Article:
Whether they are mothers, daughters, wives, grandmothers, girlfriends, or sisters, our wish for the special women in our lives is that they are happy and healthy. In this podcast, Yvonne Green discusses ways women can improve their chances of living a long, healthy life. Created: 5/12/2011 by MMWR.
Date Released: 5/12/2011. Series Name: A Cup of Health with CDC.
A CUP OF HEALTH WITH CDC
For the Ladies in Our Lives
National Women’s Health Week — May 8–14, 2011
Recorded: May 10, 2011; posted: May 12, 2011
[Announcer] This podcast is presented by the Centers for Disease Control and Prevention. CDC — safer, healthier people.
[Dr. Gaynes] Welcome to A Cup of Health with CDC, a weekly feature of the MMWR, the Morbidity and Mortality Weekly Report. I’m your host, Dr. Robert Gaynes.
Whether they are a mother, daughter, wife, grandmother, girlfriend, or sister, our wish for these special women is that they are happy and healthy.
Yvonne Green is director of CDC’s Office of Women’s Health, and she’s joining us today to discuss ways women can improve of their chances for living a long and healthy life. Welcome to the show, Yvonne.
[Ms. Green] Thank you.
[Dr. Gaynes] Yvonne, what is the life expectancy for women in the U.S.?
[Ms. Green] For women, it’s eighty point four years.
[Dr. Gaynes] What about for men?
[Ms. Green] Men – seventy five point four years, so there’s a five year difference in life expectancy between males and females.
[Dr. Gaynes] Why do women tend to live longer than men?
[Ms. Green] Good question - lots of theories. We don’t really know, specifically, but we can assume it’s everything from women getting better education over the years, to women not being involved in some activities that may have placed men at higher risk. So it’s probably a combination of issues and reasons.
[Dr. Gaynes] What are health issues that are unique for females?
[Ms. Green] Anything that’s related to pregnancy or childbirth, of course, are unique to women - anything having to do with the female reproductive system. But there are some issues that occur in men and women but are more common in women, such as osteoporosis, Lupus, migraine headaches, rheumatoid arthritis, depression.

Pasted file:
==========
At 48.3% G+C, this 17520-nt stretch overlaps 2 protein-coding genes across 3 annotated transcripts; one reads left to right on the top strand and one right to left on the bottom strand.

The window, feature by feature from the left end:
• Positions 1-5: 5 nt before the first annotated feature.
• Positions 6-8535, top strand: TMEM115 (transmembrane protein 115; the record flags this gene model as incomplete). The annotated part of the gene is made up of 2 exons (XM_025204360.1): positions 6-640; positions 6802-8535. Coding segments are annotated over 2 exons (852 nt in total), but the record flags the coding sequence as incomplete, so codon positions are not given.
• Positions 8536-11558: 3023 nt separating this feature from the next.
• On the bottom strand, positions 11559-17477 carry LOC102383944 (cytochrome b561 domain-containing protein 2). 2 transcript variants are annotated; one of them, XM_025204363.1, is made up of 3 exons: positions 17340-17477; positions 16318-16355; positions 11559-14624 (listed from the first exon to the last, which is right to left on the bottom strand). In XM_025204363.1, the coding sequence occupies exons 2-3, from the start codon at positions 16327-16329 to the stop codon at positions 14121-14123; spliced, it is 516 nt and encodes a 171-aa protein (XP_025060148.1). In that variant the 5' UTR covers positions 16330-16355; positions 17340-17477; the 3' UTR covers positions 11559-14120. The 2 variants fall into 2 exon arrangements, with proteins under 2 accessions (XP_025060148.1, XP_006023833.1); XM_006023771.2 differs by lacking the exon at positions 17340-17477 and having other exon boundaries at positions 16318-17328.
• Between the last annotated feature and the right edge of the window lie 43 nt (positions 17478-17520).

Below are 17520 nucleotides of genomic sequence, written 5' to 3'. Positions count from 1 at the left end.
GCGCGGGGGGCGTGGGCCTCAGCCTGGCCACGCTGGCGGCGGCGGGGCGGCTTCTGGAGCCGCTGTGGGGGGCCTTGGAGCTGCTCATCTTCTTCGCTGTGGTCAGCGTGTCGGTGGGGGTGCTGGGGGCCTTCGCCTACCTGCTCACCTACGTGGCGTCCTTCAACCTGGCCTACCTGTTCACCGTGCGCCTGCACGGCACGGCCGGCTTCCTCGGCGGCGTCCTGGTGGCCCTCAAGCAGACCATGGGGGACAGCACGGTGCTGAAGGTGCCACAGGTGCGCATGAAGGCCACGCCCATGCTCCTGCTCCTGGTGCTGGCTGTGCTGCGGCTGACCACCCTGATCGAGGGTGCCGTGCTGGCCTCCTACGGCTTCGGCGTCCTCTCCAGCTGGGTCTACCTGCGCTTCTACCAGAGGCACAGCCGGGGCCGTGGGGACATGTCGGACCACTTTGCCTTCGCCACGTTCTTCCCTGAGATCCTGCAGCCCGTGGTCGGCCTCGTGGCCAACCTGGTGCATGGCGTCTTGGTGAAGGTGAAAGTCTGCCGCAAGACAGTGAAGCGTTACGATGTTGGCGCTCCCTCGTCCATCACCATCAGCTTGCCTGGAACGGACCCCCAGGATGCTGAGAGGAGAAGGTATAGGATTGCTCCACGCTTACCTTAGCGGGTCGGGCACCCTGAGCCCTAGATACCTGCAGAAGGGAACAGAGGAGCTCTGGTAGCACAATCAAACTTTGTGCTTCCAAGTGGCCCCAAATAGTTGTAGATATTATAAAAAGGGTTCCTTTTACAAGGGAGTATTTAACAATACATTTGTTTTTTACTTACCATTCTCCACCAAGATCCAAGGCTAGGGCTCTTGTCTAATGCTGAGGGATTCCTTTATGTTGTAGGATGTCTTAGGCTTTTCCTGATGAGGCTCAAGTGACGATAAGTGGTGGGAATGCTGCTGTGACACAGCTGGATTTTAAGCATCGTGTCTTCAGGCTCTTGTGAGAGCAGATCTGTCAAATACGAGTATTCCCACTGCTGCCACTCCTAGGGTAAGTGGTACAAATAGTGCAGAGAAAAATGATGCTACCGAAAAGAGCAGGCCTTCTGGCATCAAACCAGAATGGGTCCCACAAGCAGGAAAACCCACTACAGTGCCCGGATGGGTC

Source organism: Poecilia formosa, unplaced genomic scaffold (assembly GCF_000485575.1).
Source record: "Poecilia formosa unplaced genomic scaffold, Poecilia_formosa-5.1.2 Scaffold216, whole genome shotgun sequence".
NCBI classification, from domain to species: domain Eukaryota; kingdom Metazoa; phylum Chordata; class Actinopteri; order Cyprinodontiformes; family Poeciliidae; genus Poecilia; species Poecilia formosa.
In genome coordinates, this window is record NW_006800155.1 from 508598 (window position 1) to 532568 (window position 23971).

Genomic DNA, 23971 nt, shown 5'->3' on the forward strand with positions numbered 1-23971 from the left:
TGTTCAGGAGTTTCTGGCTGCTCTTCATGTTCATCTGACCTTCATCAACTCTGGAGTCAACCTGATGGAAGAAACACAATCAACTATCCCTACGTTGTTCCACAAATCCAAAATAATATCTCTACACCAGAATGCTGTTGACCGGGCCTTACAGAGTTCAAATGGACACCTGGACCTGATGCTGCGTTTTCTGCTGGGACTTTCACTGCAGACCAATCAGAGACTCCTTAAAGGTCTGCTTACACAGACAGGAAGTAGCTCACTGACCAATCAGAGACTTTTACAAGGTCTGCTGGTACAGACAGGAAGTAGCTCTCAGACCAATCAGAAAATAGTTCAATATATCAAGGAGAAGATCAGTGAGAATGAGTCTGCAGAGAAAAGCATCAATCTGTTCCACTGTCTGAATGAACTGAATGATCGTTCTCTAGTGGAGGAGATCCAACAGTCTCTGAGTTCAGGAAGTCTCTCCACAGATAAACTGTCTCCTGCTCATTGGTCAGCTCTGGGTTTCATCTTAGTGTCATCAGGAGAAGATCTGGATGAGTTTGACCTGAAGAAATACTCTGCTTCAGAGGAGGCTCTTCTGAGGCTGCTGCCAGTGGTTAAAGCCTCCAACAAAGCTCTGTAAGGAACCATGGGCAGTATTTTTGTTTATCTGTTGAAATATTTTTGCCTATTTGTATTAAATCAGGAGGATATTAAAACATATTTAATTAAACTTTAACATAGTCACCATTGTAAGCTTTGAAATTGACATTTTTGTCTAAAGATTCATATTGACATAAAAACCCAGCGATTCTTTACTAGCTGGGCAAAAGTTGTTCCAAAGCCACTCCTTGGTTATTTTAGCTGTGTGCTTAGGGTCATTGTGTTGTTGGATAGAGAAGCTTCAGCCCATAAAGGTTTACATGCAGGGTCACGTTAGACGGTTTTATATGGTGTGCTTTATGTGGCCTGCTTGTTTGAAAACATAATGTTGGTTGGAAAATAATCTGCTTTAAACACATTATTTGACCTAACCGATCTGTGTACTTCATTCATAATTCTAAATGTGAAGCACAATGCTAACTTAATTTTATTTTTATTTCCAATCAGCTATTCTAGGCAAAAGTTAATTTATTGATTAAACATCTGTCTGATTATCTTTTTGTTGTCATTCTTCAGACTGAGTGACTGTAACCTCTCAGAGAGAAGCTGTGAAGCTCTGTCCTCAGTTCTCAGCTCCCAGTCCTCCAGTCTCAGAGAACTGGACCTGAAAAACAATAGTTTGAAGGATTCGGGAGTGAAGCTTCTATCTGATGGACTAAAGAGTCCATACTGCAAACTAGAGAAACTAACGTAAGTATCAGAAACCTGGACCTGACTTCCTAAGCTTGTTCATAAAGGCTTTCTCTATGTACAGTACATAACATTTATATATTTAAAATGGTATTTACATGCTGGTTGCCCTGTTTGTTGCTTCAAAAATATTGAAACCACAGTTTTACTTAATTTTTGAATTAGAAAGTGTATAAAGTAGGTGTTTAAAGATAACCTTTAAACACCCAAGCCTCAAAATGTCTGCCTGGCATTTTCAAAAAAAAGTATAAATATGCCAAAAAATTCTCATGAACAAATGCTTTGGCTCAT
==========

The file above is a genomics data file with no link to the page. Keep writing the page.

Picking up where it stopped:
[Dr. Gaynes] So what are the leading causes of death for women?
[Ms. Green] The leading causes of death are first - heart disease; second – cancer; third – stroke; fourth – chronic lower respiratory diseases, which include bronchitis, emphysema, and asthma; and then fifth – Alzheimer’s disease.
[Dr. Gaynes] Yvonne, what can women do to improve their chances for living a long and healthy life?
[Ms. Green] Adding healthy living doesn’t take a lot of money, time, or expertise. We each can incorporate simple activities every day, such as eating healthy; getting the recommended physical activity most days of the week, which is two and a half hours per week; not smoking; protecting ourselves, such as washing our hands, getting immunizations, wearing seat belts and helmets; handling stress and taking care of our mental health; and of course, getting our needed check-ups.
[Dr. Gaynes] Where can listeners get more information about women’s health?
[Dr. Gaynes] Thanks, Yvonne. I’ve been talking today with CDC’s Yvonne Green about women’s health.
Remember - women can improve their chances for living a long and healthy life by exercising regularly, eating a healthy diet, not smoking, and getting periodic checkups. Encourage the special ladies in your life to make healthy choices daily.
Until next time, be well. This is Dr. Robert Gaynes for A Cup of Health with CDC.
[Announcer] For the most accurate health information, visit www.cdc.gov or call 1-800-CDC-INFO, 24/7.